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Cheese Grits with Roasted Hatch Chilies

By Heidi Allison

Grits are a Southern guilty pleasure that many of us north of the Mason-Dixon Line have trouble fathoming. That is, until you try a really good, savory rendition; then, you are hooked for life. What separates an addictive plate of grits from slop-on-a plate is the quality of the grits, and, the add-ons, such as butter (lots of butter), heavy cream, milk, cheese, shrimp, ham, bacon, pulled pork, sausage, and red-eye gravy. While there are as many regional variations to this iconic Southern side as there are “Confederate states”, eating your grits sweet is not one of them! It is a culinary sin (mortal—not venial!) to sprinkle sugar, or, pour syrup over your creamy, baked or fried grits. It simply is not done!

Similar to other corn-based porridges, such as polenta or thinner farina, grits can be served as a savory breakfast, main or side. Grits, both yellow and white, come in three formulations: instant (don’t bother), quick (good in a pinch) and stone-ground (the best). While any die-hard grits aficionados prefer the more intense, corny flavor of the yellow variety, unfortunately this product is difficult to source unless you live in the South. A well-guarded secret that adds flavor is cooking your grits in something other than plain water--chicken or pork stock are wonderful variations.

In this recipe, the really fresh, rich, complex corn flavor and creamy texture found in perfect yellow grits is duplicated with white grits by cooking the raw grits in chicken stock along with a corn stock and freshly, squeezed “corn milk” (see recipe below.) Another secret: frequently stir the covered grits so that lumps do not form.

Cheese Grits with Roasted Hatch Chilies
Serves: 4

4 ears of Fresh Corn, husks and silk removed
1 cup of Stone Ground White Grits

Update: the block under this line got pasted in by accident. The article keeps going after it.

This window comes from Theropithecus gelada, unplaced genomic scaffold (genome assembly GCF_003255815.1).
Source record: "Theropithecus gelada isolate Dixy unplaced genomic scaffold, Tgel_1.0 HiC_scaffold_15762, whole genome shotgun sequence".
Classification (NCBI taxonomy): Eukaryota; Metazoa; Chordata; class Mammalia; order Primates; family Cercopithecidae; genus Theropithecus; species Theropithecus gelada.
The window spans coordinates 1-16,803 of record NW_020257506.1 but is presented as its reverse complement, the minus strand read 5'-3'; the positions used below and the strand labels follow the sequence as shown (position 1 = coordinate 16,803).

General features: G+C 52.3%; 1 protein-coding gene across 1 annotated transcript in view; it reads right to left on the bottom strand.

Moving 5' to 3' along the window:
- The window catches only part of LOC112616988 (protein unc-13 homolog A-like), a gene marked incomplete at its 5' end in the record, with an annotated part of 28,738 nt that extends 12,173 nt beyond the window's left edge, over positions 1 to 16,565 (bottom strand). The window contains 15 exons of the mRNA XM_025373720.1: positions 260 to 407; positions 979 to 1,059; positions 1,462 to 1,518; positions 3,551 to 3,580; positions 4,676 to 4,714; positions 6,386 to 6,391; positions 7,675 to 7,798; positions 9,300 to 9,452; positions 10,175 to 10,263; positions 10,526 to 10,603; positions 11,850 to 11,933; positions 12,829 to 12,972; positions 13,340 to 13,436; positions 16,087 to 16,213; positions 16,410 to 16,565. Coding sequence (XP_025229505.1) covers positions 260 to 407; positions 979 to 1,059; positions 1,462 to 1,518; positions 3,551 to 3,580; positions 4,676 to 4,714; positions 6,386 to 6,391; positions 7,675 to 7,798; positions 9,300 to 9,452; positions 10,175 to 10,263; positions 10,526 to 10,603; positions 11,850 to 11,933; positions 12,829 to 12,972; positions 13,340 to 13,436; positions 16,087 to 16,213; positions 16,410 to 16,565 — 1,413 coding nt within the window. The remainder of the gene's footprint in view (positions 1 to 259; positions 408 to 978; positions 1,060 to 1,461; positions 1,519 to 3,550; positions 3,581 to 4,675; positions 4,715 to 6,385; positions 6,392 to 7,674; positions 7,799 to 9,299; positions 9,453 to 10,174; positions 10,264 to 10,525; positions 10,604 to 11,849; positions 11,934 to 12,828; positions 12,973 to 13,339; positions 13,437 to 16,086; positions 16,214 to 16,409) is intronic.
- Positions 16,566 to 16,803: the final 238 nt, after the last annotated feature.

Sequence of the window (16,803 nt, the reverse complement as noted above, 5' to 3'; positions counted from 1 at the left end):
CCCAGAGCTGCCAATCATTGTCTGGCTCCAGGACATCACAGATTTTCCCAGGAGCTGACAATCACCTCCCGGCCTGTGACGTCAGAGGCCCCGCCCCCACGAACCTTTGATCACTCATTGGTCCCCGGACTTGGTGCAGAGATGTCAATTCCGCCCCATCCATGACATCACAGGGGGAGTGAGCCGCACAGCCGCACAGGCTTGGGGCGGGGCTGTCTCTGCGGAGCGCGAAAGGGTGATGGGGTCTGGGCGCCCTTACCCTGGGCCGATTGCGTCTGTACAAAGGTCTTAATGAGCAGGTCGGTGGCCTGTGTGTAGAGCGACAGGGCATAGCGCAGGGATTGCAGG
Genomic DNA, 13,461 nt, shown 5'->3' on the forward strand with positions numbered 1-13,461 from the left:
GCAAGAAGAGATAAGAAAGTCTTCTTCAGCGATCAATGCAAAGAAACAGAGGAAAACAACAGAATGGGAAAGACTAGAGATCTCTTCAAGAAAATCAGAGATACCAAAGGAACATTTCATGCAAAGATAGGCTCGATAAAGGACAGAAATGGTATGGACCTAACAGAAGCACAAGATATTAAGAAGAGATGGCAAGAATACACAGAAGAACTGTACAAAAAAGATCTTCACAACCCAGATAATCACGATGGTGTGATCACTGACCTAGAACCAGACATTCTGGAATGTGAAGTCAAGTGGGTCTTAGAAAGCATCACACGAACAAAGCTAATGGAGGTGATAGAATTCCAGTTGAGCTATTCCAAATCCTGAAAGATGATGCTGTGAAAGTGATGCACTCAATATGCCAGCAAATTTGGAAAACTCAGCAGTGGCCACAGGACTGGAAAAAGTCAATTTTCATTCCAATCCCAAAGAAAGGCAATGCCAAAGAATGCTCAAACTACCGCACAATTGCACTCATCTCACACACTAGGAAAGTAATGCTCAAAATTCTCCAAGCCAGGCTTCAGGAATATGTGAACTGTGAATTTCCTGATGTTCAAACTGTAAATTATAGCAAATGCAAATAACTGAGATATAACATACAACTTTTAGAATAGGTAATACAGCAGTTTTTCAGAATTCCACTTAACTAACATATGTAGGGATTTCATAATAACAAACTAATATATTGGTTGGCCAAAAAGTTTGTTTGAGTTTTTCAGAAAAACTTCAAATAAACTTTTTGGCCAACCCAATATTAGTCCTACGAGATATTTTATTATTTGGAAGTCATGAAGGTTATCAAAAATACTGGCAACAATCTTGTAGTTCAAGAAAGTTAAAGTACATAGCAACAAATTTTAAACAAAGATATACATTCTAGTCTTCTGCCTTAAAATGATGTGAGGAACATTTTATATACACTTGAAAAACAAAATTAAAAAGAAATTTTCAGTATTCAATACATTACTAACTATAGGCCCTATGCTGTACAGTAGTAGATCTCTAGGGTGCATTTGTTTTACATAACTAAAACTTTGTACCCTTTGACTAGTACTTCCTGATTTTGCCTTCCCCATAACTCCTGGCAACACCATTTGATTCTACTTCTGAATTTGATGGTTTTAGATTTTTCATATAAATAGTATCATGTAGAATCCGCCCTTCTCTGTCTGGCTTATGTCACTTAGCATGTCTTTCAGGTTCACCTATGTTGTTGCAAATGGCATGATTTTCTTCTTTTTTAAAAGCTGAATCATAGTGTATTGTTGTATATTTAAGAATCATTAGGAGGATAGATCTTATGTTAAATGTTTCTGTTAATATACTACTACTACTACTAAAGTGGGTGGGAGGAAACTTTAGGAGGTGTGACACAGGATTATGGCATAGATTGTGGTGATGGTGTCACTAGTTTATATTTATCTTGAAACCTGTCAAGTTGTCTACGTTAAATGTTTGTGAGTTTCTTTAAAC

1 teaspoon Kosher Flake Salt
2.5 cups of Good Chicken Stock
5 ounces Corn Milk (see recipe below)
1 clove Garlic, peeled and smashed
½ cup Sharp Cheddar Cheese
¼ cup Monterey Jack Cheese
2 Hatch Chilies, roasted, seeds removed; then roughly chopped
¼ cup 2% low fat milk

In a large pot, place cups of water and bring to a rolling boil. Add corn; then bring back to a boil. Immediately cover pot and turn off heat. Allow corn to cook in hot water for 15 minutes.
Image of corn milk
When corn is cool enough to handle, removed kernels and place in a juicer—you should have about 5 ounces of corn milk.
Image of corn cobs in boiling water
Place corn cobs back into water and boil until reduced to 5 cups.
Image of chicken stock, corn stock, corn milk, grits and salt in a pot
Place chicken stock, corn stock, corn milk, grits and salt into a 5 quart, heavy-bottomed, cast iron pot (I like Le Crueset) and heat on medium until it simmers. Cover, reduce heat to lowest setting and stir frequently with a whisk until grits soften and thicken—about 45 minutes.
Image of thickened mixture in pot
Whisk in cheese until incorporated. Add milk and whisk until incorporated. Add Hatch chilies and gently fold into grits with a wooden spoon. Remove grits from heat, and add more salt if needed.
Image of Cheese Grits with Roasted Hatch Chilies
Serve immediately.

Notes from the Author:
Grits are economical, and leftovers can be eaten for a second meal. Just place grits in a covered container, and allow to “set up” overnight. Remove grits “log” and slice into ¼-inch sections; then fry in hot oil and top and top with fried eggs for a great Southern-style breakfast!
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